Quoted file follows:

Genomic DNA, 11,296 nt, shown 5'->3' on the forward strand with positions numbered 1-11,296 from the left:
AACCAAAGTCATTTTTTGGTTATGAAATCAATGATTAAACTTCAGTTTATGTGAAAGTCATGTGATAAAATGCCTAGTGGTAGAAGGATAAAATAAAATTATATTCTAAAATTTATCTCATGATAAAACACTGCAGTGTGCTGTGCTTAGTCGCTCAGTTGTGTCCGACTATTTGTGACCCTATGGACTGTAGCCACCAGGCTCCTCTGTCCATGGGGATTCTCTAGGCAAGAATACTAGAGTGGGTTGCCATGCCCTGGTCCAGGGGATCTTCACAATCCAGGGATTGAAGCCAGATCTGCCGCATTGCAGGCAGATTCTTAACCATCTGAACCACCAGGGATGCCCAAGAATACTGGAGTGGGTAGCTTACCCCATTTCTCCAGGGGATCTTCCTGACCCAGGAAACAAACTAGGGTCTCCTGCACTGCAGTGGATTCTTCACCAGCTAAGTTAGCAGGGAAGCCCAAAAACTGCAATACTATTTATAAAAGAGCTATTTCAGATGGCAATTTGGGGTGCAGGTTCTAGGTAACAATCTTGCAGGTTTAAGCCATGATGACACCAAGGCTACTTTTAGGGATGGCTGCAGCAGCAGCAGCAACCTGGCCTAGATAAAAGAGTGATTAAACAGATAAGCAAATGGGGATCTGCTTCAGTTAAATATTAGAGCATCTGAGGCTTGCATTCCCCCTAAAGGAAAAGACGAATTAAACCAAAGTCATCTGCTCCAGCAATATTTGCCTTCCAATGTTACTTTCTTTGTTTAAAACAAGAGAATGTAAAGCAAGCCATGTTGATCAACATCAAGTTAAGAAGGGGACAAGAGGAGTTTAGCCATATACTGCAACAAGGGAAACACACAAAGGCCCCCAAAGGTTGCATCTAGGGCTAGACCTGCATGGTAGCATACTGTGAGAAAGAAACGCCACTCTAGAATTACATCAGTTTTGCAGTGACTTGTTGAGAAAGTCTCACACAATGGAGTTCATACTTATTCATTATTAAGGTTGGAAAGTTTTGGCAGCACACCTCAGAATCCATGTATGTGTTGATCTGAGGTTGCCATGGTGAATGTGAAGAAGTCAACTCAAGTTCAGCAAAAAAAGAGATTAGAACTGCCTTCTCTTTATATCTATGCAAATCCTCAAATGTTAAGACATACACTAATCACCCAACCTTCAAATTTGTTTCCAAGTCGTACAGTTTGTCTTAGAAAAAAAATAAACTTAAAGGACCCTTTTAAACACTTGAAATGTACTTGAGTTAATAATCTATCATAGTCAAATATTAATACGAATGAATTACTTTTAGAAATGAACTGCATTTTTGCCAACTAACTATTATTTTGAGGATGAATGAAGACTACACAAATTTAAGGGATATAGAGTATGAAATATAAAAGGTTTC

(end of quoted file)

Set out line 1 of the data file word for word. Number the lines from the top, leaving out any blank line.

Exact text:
Genomic DNA, 11,296 nt, shown 5'->3' on the forward strand with positions numbered 1-11,296 from the left: